On Tue, Oct 12, 2021 at 8:43 PM Oscar Benjamin
> A leaky StopIteration can wreak all sorts of havoc. There was a PEP that attempted to solve this by turning StopIteration into RuntimeError if it gets caught in a generator but that PEP (which was rushed through very quickly IIRC) missed the fact that generators are not the only iterators. It remains a problem that leaking a StopIteration into map, filter etc will terminate iteration of an outer loop.
Generators are special because they never mention StopIteration. They
are written like functions, but behave like iterators. That is why
StopIteration leaking is such a problem.
Generators are a common case and are important so the PEP definitely helps. It is incomplete though because the problem remains for other cases. StopIteration is rarely mentioned anywhere e.g. there is nothing about it in the docstring for map:
In every other situation, StopIteration is part of the API of what
you're working with. It is a bug to call next() without checking for
StopIteration (or knowingly and intentionally permitting it to
Exactly: simple usage of next is often a bug. We need to be careful about this every time someone suggests that it's straight-forward to do next(iter(obj)).
> The culprit for the problem of leaking StopIteration is next itself which in the 1-arg form is only really suitable for use when implementing an iterator and not for the much more common case of simply wanting to extract something from an iterable. Numerous threads here and on stackoverflow and elsewhere suggesting that you can simply use next(iter(obj)) are encouraging bug magnet code. Worse, the bug when it arises will easily manifest in something like silent data loss and can be hard to debug.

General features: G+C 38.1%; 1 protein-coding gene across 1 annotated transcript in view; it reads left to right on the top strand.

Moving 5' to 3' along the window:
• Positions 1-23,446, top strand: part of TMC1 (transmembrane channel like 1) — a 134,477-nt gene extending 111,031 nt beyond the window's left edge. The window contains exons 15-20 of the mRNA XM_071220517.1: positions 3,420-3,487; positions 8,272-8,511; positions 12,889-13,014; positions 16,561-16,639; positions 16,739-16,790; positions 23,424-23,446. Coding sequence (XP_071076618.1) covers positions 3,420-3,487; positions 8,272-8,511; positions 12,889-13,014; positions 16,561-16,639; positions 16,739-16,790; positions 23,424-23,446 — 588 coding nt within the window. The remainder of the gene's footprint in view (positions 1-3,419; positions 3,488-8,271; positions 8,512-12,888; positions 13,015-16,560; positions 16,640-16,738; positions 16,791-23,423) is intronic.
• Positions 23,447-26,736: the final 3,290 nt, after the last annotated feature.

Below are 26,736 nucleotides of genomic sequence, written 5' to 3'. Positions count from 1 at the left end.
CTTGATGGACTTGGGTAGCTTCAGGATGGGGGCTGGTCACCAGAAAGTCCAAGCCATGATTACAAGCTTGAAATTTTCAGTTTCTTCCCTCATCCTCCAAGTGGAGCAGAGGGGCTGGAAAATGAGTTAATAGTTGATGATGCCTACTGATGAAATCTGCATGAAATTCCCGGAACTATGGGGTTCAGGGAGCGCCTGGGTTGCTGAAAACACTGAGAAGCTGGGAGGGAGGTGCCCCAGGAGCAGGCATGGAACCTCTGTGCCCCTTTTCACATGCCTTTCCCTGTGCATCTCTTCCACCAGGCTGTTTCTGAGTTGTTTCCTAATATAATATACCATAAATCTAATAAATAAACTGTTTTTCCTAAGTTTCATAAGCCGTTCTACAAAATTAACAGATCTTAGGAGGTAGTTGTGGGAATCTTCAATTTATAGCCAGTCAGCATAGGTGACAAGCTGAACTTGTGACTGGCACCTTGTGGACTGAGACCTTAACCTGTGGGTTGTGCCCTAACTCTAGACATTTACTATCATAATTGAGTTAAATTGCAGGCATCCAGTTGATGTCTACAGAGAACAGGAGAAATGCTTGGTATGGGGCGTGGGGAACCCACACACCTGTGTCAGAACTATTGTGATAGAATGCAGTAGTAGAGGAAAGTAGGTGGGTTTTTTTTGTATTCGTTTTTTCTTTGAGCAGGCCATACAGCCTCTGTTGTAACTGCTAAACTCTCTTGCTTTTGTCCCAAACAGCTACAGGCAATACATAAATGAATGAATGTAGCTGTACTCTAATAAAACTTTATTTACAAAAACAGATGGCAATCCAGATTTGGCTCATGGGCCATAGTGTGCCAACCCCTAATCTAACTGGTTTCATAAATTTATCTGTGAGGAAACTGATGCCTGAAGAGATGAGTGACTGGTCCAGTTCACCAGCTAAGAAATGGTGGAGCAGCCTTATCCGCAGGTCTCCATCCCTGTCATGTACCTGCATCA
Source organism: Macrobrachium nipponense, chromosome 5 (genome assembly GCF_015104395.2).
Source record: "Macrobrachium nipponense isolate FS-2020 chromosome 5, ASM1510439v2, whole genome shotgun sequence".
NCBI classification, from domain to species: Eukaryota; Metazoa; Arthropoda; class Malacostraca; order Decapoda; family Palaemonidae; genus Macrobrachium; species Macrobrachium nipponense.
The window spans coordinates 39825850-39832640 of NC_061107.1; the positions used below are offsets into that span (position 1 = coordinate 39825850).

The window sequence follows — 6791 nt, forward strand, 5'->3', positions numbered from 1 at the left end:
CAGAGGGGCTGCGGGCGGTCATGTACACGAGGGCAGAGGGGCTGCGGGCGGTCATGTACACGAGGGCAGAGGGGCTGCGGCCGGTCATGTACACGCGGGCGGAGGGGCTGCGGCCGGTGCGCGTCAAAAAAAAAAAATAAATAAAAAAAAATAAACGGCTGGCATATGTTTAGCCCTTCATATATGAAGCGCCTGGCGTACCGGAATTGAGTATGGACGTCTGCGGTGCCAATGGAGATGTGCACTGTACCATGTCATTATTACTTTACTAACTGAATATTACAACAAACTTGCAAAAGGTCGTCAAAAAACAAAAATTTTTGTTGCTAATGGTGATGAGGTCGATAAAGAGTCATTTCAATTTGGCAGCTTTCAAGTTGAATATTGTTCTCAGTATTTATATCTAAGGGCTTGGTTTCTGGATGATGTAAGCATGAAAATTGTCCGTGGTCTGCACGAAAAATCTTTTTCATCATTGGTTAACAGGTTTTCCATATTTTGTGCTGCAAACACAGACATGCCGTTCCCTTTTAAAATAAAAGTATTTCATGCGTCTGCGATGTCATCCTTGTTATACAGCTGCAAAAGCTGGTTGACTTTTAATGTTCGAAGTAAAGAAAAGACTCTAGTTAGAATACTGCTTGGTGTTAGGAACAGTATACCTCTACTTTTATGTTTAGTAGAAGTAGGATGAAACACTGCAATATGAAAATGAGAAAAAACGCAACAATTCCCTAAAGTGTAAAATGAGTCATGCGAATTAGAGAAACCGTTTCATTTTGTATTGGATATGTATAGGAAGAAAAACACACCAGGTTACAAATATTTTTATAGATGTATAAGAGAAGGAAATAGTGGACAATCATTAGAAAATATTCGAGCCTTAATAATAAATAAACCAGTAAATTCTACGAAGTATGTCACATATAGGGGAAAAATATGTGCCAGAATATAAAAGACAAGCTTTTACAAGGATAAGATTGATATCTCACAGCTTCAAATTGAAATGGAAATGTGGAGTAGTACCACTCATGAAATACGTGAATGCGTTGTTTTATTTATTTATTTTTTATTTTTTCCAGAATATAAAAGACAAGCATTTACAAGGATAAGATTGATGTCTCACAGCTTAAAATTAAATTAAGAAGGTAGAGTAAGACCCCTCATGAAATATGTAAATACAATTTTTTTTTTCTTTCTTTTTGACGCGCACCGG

That's no worse than getattr() and AttributeError. If you call getattr
and you aren't checking for AttributeError, then you could be running
into the exact same sorts of problems, because AttributeError is part
of the function's API.
The difference is that you usually don't try to catch AttributeError in a higher up frame. A function that leaks StopIteration is not iterator-safe and can not be used with functional iterator tools like map. The exact reason for the danger of bare next is not obvious even to experienced Python programmers. Before the discussions around the PEP I had pointed it out several times and saw experienced commenters on lists like this being confused about what exactly the problem was. Maybe I'm not good at explaining myself but if the problem was obvious then it shouldn't have needed careful explanation.
> The real advantage of providing first (or "take" or any of the other names that have been proposed in the past) is that it should raise a different exception like ValueError so that it would be safe to use by default.
ValueError is no safer. The first() function would have, as its API,
"returns the first element or raises ValueError if there is none". So
now the caller of first() has to use try/except to handle the case
where there is no value. Failing to do so is *just as buggy* as
leaking a StopIteration.
A leaky StopIteration is a majorly confusing bug inside a __next__
function, because StopIteration is part of that function's API.
On the contrary: a __next__ function is the only place where it could possibly be valid to raise StopIteration. The fact that next raises StopIteration which passes through to the caller can be useful in this situation and this situation alone:
In any other situation it would be better to call first() and have something like ValueError instead.